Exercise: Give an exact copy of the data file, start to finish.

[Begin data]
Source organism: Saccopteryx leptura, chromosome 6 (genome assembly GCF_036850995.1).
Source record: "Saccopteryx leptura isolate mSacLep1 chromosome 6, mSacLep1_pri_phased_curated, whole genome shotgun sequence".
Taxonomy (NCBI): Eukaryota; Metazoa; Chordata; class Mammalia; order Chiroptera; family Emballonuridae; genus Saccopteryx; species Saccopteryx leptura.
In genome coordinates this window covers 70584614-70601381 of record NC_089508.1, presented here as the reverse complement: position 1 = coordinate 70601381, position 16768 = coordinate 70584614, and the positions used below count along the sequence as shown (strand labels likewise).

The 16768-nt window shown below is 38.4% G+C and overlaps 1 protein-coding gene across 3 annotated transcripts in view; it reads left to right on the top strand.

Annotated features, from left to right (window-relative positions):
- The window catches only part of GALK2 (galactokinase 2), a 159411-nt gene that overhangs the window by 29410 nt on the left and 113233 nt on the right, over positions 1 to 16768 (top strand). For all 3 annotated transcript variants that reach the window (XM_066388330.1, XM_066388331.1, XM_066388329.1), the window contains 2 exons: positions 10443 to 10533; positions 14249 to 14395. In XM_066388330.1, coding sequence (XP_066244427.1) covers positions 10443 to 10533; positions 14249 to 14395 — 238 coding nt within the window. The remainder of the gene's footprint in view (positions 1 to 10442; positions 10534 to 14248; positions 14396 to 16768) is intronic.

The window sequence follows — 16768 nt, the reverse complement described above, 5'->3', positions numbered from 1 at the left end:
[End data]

Source organism: Saccopteryx leptura, chromosome 6 (genome assembly GCF_036850995.1).
Source record: "Saccopteryx leptura isolate mSacLep1 chromosome 6, mSacLep1_pri_phased_curated, whole genome shotgun sequence".
Taxonomy (NCBI): Eukaryota; Metazoa; Chordata; class Mammalia; order Chiroptera; family Emballonuridae; genus Saccopteryx; species Saccopteryx leptura.
In genome coordinates this window covers 70584614-70601381 of record NC_089508.1, presented here as the reverse complement: position 1 = coordinate 70601381, position 16768 = coordinate 70584614, and the positions used below count along the sequence as shown (strand labels likewise).

The 16768-nt window shown below is 38.4% G+C and overlaps 1 protein-coding gene across 3 annotated transcripts in view; it reads left to right on the top strand.

Annotated features, from left to right (window-relative positions):
- The window catches only part of GALK2 (galactokinase 2), a 159411-nt gene that overhangs the window by 29410 nt on the left and 113233 nt on the right, over positions 1 to 16768 (top strand). For all 3 annotated transcript variants that reach the window (XM_066388330.1, XM_066388331.1, XM_066388329.1), the window contains 2 exons: positions 10443 to 10533; positions 14249 to 14395. In XM_066388330.1, coding sequence (XP_066244427.1) covers positions 10443 to 10533; positions 14249 to 14395 — 238 coding nt within the window. The remainder of the gene's footprint in view (positions 1 to 10442; positions 10534 to 14248; positions 14396 to 16768) is intronic.

The window sequence follows — 16768 nt, the reverse complement described above, 5'->3', positions numbered from 1 at the left end: